Most of the Northeast is experiencing a wet and cool spring that is delaying the start of spring crop field work. The current weather pattern is similar to what we experienced last spring and has created concern for many field crop producers as they are looking to begin their spring forage seedings, as well as planting small grains.
In addition to the delayed field work, the prolonged winter conditions have raised concerns for the quality of fall planted crops. The weather forecast is giving hope to a period of dry conditions that will allow field work for spring crop producers to begin and a successful fruit bloom and pollination period for perennial producers.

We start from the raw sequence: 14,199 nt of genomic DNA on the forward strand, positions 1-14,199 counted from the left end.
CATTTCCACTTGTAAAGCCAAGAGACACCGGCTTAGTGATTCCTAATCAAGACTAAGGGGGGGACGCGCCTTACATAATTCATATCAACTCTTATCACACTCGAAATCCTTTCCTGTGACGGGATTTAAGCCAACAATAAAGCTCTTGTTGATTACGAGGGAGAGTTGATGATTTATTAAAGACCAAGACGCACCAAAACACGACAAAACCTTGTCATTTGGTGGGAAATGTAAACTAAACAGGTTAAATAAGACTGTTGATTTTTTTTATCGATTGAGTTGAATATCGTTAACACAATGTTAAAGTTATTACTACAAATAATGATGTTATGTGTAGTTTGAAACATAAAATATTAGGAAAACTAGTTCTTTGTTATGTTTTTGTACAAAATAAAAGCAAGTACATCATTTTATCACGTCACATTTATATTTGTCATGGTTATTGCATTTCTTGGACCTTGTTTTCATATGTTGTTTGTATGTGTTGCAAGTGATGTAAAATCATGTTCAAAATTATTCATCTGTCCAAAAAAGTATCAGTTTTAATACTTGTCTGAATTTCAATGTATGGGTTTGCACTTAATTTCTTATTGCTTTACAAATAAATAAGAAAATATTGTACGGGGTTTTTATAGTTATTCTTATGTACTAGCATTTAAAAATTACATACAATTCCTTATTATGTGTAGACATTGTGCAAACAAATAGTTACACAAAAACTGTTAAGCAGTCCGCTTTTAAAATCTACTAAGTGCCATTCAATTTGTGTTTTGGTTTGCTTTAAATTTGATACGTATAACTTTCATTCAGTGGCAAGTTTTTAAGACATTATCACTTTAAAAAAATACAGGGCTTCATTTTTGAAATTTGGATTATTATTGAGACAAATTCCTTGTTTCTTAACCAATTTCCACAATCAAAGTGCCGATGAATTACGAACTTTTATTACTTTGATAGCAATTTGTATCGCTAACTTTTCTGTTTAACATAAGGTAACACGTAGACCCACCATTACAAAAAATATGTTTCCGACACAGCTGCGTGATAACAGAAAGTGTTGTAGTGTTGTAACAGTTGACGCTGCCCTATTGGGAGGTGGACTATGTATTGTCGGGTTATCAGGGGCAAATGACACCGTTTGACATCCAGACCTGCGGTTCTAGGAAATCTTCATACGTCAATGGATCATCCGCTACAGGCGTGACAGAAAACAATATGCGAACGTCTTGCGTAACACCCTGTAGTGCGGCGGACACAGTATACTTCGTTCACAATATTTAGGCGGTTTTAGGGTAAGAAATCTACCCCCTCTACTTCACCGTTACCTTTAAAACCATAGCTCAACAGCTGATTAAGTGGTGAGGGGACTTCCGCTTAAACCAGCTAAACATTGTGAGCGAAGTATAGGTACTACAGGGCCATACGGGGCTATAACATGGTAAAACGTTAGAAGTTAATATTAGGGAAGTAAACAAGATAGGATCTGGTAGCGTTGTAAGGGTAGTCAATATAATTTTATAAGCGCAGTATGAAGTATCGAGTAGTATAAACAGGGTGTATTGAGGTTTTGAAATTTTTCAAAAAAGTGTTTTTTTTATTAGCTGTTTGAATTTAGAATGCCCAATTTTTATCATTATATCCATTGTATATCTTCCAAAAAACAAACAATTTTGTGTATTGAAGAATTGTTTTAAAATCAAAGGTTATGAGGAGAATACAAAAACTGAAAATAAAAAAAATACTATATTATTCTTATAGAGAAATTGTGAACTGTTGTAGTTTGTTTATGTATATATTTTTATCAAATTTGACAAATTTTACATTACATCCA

Weather fluctuation and market volatility are major risks for crop producers. Crop insurance is an important program to help producers manage these risks by providing protection against damage caused by weather, disease, insects or wildlife.
In 2017, Northeast producers purchased more than 21,000 crop insurance policies, protecting 2.6 million acres with $1.3 billion of protection in force. Northeast producers participating in crop insurance received more than $500 million in claim payments due to weather and market-related crop losses during the 2012-2016 timeframe. Crop insurance payments stabilize the income on farm and provide confidence to reinvest.